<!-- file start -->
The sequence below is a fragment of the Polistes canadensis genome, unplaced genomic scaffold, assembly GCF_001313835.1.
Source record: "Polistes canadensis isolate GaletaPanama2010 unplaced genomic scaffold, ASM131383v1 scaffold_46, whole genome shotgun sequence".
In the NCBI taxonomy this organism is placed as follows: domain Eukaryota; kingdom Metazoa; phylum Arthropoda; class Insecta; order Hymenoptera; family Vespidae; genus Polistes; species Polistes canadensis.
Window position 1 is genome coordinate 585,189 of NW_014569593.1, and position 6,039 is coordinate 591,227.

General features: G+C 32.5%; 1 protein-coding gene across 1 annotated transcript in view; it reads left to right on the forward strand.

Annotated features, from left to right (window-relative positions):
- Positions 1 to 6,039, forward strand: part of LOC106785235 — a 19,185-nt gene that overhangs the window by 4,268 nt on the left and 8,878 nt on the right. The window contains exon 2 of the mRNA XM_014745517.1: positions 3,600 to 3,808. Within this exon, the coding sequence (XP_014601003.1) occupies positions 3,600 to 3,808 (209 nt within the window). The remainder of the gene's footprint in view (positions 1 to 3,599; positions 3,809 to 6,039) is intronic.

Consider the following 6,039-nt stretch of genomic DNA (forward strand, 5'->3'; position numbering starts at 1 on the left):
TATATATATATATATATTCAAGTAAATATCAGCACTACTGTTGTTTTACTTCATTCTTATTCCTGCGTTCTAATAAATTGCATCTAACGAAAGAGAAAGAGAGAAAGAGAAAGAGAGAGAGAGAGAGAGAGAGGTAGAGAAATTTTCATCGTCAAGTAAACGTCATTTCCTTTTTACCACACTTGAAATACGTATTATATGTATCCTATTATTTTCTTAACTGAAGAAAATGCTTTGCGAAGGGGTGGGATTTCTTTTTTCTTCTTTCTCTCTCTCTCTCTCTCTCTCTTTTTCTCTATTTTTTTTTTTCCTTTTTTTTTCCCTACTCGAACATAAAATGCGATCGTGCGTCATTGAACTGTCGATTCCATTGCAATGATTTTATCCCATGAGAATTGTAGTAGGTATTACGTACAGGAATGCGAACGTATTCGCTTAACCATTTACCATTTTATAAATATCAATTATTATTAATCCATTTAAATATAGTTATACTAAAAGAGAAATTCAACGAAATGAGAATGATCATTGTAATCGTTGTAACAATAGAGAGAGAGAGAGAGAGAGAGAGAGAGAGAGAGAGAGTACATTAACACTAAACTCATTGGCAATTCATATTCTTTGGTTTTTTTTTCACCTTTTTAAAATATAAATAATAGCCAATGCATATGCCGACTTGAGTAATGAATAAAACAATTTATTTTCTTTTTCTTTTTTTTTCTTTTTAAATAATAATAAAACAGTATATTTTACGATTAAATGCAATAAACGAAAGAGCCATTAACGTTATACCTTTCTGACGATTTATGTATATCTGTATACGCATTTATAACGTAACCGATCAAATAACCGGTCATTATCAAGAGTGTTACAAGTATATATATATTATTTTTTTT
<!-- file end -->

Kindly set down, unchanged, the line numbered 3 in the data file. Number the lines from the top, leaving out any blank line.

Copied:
In the NCBI taxonomy this organism is placed as follows: domain Eukaryota; kingdom Metazoa; phylum Arthropoda; class Insecta; order Hymenoptera; family Vespidae; genus Polistes; species Polistes canadensis.